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Make sure your biomass stove or boiler is not poisoning you

Posted by Laurence Jones on 6 February 2012 at 9:08 am

Carbon monoxide (CO) is a poisonous gas. It is produced by incomplete burning of carbon-based fuels. CO has no taste, smell or colour and can be present in the fumes (combustion products) of gas, oil, solid mineral fuel or biomass burning appliances.

If a biomass stove or boiler is correctly installed and properly maintained, the likelihood of exposure to dangerous levels of CO is minimal.

Protecting against carbon monoxide 

Using an appliance that is poorly maintained, incorrectly installed or using poor quality fuel will significantly increase the risk of the appliance producing carbon monoxide. To prevent that:

• Only buy appliances that comply with current British Standard.

• Have your appliances installed by a registered installer. Installers will ensure that work carried out complies with current Building Regulations.

• Have your appliance regularly maintained by a qualified engineer. Faulty appliances can lead to poor combustion which produces CO.

• Burn the correct fuel for the appliance. Make sure the wood is seasoned and dry. Unseasoned wet wood suppresses combustion yet produces products of combustion which contain CO.

• For a wood burning appliance, have your chimney swept by a professional at least twice a year.

• Make sure the appliance is set-up with sufficient combustion air to burn cleanly. Appliances with an incorrect fuel air mix can increase the rate of CO production.

• Make sure there is enough fresh air in the room where the appliance is installed. Some appliances require a fresh air vent in the room where they are located.

• A responsible landlord should provide proof that a solid fuel appliance has been serviced and the chimney recently swept before the start of a tenancy.

Symptoms 

These can be similar to many common ailments and may easily be confused with flu, viral infections, food poisoning, or simply tiredness or fatigue.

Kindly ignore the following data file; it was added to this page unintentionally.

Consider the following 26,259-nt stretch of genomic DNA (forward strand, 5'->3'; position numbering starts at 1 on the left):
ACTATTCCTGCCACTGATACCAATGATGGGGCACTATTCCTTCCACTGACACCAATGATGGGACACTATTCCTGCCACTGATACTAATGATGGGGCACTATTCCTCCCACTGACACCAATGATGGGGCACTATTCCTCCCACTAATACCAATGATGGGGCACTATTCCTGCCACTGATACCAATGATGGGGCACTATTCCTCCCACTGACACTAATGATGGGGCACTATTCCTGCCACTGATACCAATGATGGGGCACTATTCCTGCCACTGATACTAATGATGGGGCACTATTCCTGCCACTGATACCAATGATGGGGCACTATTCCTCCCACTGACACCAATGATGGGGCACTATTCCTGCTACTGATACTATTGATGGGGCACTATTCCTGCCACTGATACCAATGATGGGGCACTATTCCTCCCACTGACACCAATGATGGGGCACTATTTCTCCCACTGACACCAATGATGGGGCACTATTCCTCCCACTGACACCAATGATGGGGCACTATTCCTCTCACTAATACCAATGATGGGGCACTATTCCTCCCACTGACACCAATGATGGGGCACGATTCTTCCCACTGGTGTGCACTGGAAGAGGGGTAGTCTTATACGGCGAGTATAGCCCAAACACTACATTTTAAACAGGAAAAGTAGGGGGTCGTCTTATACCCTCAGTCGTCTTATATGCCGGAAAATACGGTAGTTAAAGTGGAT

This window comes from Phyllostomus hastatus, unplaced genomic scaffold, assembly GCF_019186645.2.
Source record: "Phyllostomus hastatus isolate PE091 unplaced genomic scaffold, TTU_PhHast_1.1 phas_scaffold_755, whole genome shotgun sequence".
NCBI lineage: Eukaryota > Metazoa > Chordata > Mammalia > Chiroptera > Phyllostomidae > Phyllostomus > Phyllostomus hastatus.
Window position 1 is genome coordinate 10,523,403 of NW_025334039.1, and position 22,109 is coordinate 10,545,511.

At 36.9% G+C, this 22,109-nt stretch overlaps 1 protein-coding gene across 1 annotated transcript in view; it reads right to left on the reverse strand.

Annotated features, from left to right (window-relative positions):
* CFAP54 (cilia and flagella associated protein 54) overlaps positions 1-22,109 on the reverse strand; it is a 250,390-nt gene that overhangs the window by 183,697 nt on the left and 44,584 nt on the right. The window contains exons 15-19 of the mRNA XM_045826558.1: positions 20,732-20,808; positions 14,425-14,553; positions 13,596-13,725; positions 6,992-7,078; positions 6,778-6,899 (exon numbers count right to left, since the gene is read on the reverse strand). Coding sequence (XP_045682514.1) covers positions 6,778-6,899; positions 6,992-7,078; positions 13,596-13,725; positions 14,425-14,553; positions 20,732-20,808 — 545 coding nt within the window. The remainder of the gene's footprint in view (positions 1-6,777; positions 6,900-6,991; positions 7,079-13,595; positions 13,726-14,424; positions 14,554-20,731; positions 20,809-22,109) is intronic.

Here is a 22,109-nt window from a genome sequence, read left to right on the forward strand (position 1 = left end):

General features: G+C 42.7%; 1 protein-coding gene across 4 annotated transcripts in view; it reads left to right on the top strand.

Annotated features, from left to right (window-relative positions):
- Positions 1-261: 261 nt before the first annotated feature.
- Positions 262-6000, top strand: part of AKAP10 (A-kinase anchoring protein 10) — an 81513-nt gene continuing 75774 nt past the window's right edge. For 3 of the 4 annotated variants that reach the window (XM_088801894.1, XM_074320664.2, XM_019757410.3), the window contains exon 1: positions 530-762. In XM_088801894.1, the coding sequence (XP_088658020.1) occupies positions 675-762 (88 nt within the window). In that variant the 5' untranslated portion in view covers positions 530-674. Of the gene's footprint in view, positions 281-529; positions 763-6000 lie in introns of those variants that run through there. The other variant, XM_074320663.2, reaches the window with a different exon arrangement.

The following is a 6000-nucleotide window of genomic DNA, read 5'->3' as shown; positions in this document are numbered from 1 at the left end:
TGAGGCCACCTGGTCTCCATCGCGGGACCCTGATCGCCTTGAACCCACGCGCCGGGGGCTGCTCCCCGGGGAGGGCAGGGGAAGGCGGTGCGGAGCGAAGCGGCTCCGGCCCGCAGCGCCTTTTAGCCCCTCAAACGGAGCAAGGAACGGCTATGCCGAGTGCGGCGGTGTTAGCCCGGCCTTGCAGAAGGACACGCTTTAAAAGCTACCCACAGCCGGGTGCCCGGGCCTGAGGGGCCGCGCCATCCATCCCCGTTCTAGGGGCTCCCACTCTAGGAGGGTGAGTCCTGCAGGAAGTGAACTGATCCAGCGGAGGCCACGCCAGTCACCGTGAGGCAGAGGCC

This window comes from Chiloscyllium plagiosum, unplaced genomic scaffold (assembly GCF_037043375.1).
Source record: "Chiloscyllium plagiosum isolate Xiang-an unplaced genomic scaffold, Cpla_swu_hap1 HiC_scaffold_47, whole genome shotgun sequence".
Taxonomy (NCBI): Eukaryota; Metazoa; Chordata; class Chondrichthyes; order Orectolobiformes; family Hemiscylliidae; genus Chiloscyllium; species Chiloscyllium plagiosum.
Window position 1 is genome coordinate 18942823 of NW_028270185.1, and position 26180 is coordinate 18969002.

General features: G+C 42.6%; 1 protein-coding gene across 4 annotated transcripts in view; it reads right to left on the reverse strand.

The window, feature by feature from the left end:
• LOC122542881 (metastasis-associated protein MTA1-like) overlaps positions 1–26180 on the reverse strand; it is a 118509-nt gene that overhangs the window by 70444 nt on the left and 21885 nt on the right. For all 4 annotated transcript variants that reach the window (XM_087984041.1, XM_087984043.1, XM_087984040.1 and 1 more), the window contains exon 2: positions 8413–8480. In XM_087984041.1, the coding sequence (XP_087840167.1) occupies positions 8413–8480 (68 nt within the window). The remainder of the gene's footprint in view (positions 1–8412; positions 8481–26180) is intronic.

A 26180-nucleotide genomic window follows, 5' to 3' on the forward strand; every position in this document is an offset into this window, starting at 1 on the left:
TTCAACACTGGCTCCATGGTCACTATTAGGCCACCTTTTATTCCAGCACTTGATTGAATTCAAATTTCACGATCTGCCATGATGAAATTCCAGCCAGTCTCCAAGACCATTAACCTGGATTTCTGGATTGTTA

Symptoms include: headaches, collapse, breathlessness, stomach pains, nausea, erratic behaviour, dizziness, visual problems, loss of consciousness, tiredness, vomiting and drowsiness.

If you suspect a CO escape 

If you suspect fumes are escaping into your home, or your carbon monoxide alarm goes off:

• Where an appliance is automatically fed with fuel, turn it off.

• Open the doors and windows in your property and ventilate thoroughly.

• Leave the property immediately and don’t return until your appliance or boiler has extinguished and any CO has dispersed from the household.

• If you feel unwell, go to your doctor, call NHS Direct on 0845 4647 or, if urgent, phone 999 for an ambulance. Mention that your symptoms may be related to carbon monoxide poisoning.

Before you use the appliance again, have it inspected and the chimney checked by a qualified engineer or approved chimney sweep. Do not use the appliance until you are told it is safe to do so.

Fit an Audible CO Alarm

As of October 2010, Building Regulations make it compulsory (in England & Wales) to fit a fixed audible alarm with each new or replacement solid fuel/biomass appliance. HETAS recommends that a CO alarm is installed to existing installations as well. Check the battery regularly and replace when necessary.

Photo by Peta Hopkins

About the author: Laurence Jones was marketing support officer at HETAS

If you have a question about anything in the above blog, please ask it in the comments section below.

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Comments

1 comments - read them below or add one

nnw49

nnw49Comment left on: 6 February 2012 at 4:59 pm

When doing the routine servicing of a wood-burning stove or boiler that is alight (e.g. cleaning the boiler tubes or removing the ash) it is worth having a door / window open to disperse any CO that it produced.

 I would concur with suggestion of having a audible CO alarm in the vicinity of the boiler / stove to alert of potential problems. They are not expensive and might save your life!

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